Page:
Economists like to say that, to a first approximation, we are. In other words, that we tend to seek to maximize our own rewards, in a more or less rational manner.
The trouble is that this theory (at least, a straightforward interpretation of it) doesn’t describe how people behave in many situations. For example, given a sum of money and asked to decide how to split it between themselves and an anonymous stranger, most people choose to give some of it away. This scenario is called the Dictator Game, and along with a handful of similar tasks, it’s a problem for the selfish theory.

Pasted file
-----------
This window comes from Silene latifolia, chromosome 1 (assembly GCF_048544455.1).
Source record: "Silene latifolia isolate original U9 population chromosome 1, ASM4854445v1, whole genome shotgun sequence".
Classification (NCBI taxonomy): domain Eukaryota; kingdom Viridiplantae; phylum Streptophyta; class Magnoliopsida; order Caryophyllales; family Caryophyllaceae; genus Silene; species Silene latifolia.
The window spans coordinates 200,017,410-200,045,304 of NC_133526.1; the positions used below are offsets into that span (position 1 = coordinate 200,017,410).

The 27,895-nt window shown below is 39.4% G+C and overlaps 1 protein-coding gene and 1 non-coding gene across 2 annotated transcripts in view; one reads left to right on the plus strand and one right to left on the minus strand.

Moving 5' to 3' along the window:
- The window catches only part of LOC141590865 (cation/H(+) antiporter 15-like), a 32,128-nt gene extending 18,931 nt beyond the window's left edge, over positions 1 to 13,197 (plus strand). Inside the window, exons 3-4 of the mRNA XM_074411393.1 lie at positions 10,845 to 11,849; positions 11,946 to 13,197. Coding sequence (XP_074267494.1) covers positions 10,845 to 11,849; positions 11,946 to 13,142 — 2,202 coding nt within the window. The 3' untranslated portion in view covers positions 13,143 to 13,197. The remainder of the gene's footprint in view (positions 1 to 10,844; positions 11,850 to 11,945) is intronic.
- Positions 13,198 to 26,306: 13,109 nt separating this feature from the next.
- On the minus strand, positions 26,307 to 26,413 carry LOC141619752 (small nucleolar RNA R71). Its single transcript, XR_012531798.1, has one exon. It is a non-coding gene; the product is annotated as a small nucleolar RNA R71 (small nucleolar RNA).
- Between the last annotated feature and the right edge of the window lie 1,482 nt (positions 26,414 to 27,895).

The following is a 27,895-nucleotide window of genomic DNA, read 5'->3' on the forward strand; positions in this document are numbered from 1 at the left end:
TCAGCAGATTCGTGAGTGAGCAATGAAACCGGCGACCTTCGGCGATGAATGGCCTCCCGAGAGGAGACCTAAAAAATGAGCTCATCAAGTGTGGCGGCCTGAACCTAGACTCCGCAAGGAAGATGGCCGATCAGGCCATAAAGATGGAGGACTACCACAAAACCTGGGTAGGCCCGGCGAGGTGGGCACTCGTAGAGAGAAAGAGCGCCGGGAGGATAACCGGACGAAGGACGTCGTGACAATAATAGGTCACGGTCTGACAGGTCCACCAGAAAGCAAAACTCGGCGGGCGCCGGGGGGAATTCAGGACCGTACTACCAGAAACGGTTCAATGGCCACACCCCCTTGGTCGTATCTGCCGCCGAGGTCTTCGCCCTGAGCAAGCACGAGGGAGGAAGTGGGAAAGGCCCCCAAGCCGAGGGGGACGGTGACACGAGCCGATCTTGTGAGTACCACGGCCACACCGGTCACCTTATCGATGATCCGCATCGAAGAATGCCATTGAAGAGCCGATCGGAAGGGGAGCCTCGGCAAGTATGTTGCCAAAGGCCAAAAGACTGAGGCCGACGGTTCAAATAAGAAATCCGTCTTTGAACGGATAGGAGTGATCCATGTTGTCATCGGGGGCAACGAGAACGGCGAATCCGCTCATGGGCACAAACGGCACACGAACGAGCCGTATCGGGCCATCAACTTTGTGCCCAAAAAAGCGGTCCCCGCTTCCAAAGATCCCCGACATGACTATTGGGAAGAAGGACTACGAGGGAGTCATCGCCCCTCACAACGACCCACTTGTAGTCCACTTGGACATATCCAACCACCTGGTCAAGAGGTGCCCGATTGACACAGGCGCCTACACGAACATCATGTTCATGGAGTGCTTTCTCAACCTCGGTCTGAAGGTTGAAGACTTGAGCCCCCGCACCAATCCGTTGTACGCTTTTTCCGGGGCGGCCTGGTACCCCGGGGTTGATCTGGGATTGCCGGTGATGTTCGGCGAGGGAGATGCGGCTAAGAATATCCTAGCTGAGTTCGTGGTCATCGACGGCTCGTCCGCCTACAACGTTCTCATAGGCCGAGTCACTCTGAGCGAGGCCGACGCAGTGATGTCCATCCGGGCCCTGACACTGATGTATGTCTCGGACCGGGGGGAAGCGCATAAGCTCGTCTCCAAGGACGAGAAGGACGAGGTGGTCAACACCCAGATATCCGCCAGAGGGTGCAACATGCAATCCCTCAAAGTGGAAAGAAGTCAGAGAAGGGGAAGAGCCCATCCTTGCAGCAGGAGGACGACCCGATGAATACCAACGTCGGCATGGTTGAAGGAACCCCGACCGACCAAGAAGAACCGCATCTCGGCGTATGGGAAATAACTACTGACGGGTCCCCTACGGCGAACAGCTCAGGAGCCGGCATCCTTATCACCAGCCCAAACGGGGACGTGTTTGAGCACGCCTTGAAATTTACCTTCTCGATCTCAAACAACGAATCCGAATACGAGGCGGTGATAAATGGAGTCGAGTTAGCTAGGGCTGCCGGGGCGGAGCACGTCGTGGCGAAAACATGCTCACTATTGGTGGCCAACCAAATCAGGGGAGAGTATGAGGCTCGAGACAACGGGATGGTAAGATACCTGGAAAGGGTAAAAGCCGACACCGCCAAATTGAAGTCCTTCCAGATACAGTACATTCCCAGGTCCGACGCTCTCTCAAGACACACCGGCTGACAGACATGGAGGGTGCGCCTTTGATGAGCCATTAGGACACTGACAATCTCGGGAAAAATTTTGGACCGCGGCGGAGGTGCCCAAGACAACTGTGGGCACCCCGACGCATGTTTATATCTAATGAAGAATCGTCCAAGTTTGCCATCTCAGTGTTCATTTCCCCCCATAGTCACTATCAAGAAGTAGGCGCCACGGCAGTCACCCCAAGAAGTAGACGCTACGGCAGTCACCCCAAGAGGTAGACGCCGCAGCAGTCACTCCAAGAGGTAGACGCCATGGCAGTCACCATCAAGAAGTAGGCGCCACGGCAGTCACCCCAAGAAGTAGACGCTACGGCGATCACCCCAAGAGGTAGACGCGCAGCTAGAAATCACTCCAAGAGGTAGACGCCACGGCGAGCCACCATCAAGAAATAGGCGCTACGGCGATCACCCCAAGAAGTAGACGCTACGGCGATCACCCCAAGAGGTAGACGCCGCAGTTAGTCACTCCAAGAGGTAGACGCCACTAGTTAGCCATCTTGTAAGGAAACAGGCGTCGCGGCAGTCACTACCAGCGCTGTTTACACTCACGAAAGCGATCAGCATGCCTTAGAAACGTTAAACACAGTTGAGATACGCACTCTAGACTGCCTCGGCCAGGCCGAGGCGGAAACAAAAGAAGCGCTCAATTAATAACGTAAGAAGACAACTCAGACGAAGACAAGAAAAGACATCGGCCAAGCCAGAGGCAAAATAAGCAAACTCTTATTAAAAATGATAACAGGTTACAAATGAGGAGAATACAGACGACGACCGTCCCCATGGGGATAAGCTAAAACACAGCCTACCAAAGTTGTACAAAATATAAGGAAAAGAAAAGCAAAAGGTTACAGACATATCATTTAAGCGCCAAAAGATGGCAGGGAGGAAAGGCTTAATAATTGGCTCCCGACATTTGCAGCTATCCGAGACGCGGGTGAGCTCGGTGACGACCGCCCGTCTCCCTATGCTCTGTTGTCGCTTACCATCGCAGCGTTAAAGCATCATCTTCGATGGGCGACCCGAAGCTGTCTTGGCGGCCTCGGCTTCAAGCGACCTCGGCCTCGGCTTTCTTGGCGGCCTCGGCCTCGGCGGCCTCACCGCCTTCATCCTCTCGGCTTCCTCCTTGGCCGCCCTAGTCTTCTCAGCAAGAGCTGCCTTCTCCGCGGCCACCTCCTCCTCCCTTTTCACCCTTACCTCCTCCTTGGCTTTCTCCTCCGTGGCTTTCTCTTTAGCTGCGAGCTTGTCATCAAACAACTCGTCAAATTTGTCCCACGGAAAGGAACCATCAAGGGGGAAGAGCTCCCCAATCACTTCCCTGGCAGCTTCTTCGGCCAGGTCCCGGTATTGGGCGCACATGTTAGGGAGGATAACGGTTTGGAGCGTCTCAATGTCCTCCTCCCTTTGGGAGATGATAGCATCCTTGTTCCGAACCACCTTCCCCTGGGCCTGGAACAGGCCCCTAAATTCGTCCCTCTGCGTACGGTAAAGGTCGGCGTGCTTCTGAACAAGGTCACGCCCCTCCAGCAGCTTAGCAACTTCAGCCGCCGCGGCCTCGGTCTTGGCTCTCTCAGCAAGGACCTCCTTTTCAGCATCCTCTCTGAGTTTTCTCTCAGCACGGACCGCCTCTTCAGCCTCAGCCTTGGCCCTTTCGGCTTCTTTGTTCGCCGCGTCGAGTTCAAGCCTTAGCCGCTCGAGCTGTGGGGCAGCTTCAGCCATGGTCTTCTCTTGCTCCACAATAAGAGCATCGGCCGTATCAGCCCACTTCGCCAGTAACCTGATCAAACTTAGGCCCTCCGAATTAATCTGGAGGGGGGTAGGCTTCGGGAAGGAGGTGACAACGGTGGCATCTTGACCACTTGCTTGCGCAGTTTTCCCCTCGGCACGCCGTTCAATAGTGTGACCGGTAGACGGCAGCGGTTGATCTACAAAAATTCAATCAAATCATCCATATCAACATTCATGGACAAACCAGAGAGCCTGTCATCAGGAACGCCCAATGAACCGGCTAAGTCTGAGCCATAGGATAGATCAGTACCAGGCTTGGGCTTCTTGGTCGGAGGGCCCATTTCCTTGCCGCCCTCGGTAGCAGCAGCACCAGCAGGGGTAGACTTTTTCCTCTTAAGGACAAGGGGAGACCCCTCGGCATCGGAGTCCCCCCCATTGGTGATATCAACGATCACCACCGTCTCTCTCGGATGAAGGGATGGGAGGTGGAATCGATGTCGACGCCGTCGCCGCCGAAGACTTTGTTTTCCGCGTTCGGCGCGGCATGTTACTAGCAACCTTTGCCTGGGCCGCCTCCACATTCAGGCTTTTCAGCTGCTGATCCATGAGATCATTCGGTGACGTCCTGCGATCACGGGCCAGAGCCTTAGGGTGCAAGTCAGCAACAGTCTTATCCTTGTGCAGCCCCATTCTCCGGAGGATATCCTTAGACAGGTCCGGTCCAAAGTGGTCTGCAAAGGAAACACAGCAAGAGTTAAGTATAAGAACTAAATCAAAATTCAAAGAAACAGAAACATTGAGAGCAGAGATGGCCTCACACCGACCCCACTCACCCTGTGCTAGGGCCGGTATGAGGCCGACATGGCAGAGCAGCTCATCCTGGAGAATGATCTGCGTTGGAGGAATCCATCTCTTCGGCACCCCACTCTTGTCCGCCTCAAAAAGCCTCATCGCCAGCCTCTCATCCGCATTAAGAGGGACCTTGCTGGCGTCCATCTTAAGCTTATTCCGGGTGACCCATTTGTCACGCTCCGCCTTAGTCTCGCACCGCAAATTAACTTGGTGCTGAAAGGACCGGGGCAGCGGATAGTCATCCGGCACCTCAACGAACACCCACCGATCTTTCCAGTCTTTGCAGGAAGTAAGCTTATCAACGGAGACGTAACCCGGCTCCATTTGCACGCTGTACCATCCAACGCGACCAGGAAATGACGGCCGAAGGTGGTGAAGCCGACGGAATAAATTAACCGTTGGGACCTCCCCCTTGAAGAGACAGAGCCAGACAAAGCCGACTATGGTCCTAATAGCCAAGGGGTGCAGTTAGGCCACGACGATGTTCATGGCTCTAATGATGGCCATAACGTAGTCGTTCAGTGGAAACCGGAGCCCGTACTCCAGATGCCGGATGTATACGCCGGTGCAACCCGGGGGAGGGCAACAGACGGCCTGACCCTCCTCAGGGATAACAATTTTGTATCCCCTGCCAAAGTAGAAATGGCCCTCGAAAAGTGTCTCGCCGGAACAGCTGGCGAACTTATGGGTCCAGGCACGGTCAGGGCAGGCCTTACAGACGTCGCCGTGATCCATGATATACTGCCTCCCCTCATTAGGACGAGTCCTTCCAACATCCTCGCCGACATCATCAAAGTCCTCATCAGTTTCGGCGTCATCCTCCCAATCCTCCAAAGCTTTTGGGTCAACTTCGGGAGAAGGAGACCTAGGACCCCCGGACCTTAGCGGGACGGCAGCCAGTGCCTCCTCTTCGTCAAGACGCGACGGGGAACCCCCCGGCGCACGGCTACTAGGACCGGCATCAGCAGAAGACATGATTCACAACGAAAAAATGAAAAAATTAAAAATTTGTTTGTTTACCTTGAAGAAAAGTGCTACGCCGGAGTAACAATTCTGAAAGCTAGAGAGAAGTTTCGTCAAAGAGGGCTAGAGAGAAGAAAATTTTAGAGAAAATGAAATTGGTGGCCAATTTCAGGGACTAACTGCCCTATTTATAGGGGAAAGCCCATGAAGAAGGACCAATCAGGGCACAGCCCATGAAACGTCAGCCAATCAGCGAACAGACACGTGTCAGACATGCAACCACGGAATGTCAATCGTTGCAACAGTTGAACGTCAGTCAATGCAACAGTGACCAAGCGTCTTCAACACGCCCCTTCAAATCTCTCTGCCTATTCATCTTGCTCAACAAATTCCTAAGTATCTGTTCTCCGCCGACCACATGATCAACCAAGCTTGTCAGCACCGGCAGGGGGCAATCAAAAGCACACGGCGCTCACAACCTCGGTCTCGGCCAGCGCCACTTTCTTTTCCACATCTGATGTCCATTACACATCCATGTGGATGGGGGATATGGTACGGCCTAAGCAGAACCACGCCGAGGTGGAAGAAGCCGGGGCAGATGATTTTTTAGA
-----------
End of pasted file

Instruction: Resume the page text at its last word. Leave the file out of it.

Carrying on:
But what if some people do behave in an economically optimal way? What if the economic man, Homo economicus does exist after all – but as a minority of Homo sapiens?
Read the whole story: Discover Magazine